PSA-based screening reduces deaths from prostate cancer, finds new review
A re-analysis of available evidence has found that Prostate-Specific Antigen (PSA)-based screening does reduce deaths from prostate cancer.
The findings, published today in the Annals of Internal Medicine, defies existing UK guidance which does not currently recommend universal screening.
The study concluded that ‘two important prostate cancer screening trials provide compatible evidence that screening reduces prostate cancer mortality’.
Current guidelines from the United States Preventive Services Task Force (USPSTF) recommend against PSA-based screening for prostate cancer because the evidence for the test showed very low probability that it would reduce the risk of dying, said the US-based researchers.
But they added that this recommendation relied heavily on results from the ERSPC (European Randomized Study of Screening for Prostate Cancer) and the PLCO (Prostate, Lung, Colorectal, and Ovarian Cancer Screening Trial), which offered conflicting results. The ERSPC showed a significant reduction and the PLCO showed no reduction.
The team of investigators from the University of Michigan and the National Cancer Institute sought to formally test whether the effects of screening on prostate cancer mortality differed between the ERSPC and PLCO and to estimate the effects of screening in both trials relative to no screening.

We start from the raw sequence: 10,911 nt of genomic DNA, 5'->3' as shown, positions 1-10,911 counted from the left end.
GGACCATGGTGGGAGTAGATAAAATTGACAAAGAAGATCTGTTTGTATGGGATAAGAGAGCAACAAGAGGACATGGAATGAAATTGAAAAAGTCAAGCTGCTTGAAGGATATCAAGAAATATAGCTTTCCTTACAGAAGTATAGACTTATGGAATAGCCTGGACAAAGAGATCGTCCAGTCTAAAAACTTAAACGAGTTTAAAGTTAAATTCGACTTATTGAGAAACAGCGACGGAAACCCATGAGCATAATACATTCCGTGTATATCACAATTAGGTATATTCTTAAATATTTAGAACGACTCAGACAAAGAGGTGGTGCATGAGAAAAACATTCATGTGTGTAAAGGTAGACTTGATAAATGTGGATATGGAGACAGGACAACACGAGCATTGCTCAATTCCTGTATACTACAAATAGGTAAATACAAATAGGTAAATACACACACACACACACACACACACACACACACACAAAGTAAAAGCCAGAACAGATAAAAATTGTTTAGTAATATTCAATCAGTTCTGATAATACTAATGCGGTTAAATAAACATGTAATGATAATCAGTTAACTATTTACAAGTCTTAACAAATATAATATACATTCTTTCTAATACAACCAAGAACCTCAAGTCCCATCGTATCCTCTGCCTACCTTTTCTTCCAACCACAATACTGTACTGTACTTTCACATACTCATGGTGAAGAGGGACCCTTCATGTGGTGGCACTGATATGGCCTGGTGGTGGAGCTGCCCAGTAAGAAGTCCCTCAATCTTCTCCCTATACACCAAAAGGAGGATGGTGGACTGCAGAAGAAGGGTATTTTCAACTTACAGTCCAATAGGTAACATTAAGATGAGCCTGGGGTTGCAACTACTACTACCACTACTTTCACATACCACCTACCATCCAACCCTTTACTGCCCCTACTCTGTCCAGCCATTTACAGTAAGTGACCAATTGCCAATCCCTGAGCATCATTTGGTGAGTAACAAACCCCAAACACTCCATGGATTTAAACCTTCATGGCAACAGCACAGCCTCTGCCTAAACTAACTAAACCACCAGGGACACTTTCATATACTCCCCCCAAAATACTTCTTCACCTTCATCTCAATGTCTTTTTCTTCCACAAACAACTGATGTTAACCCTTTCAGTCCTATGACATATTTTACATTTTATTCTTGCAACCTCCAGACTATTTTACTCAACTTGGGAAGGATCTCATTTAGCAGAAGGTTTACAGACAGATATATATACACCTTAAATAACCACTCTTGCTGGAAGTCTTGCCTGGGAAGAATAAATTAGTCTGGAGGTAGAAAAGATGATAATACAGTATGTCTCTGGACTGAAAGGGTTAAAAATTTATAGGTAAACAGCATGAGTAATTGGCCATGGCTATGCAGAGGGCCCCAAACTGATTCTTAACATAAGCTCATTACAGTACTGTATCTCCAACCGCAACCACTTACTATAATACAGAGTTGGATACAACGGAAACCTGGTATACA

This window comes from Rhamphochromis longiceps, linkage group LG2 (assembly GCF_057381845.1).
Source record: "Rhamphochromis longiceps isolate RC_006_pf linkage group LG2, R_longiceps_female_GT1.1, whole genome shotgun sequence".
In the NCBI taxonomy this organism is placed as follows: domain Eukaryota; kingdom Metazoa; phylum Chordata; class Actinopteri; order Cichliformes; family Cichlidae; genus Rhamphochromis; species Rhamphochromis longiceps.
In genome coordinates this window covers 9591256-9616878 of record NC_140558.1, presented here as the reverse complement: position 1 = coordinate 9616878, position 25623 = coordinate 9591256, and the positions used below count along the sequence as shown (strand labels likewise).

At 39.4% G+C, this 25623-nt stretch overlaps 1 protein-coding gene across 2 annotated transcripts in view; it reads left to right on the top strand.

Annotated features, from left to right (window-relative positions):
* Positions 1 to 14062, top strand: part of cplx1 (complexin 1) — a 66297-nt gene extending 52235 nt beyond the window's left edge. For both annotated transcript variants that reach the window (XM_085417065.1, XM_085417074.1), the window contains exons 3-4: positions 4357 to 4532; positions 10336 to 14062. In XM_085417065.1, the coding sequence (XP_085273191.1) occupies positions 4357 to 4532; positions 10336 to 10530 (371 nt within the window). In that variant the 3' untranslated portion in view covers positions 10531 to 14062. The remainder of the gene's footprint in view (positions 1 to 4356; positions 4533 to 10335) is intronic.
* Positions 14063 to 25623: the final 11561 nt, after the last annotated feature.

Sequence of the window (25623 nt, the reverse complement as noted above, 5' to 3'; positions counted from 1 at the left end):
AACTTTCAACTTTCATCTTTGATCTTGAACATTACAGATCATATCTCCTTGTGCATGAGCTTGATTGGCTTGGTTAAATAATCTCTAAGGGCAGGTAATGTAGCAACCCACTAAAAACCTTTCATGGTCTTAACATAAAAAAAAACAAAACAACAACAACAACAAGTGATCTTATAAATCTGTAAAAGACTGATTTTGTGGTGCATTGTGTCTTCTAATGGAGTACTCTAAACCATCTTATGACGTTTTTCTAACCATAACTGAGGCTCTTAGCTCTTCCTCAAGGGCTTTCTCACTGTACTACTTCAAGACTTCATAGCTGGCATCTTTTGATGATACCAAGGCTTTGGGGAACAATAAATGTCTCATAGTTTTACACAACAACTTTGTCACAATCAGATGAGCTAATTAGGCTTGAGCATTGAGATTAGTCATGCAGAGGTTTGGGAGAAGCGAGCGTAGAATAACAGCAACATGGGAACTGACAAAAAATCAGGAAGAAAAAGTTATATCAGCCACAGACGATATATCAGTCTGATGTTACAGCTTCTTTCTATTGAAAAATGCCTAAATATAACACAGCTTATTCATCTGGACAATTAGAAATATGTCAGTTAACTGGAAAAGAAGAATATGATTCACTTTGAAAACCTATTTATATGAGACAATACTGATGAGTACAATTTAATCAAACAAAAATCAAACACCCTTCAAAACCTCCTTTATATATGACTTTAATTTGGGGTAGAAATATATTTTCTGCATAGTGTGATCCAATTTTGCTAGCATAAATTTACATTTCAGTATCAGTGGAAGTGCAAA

Using a mathematical model to account for differences in implementation compliance, and practice settings, they found no evidence that the effects of screening compared to no screening differed between ERSPC and PLCO and inferred that screening could ‘significantly reduce prostate cancer deaths’.
Although the findings suggest that current guidelines – recommending against routine PSA-based screening – may be revised, the researchers point out that questions remain about how to implement screening so that the benefits outweigh the potential harms of over-diagnosis and over-treatment.
In the UK, the NHS’s resistance to screening for prostate cancer is based on a recommendation made by the UK National Screening Committee.
The committee, which issued its latest recommendations on PSA screening in January last year, says that it does not currently recommend universal screening for prostate cancer.
The committee pointed out that evidence shows a benefit of prostate screening to reduce prostate cancer deaths by 21%. Despite this significant reduction, the harms of treating men who incorrectly test positive still outweigh the benefits, says the Committee.
It stressed that PSA is still a poor test for prostate cancer and a more specific and sensitive test is needed. PSA is also unable to distinguish between slow-growing and fast-growing cancers, said the committee.
Dr Andrew Green, GPC clinical and prescribing policy lead, told Pulse: ‘We already suspect that prostate cancer screening reduces prostate cancer deaths, but there is a world of difference between a difference in rate that is statistically significant for a population and a difference which is clinically significant for an individual. In any case, it should be all-cause mortality and not disease-specific mortality that is analysed.
‘However, the real question is not whether an occasional death can be prevented, but whether the costs to men’s physical and mental health caused by the inevitable over-diagnosis and over-treatment can be justified. The present evidence is that it cannot.’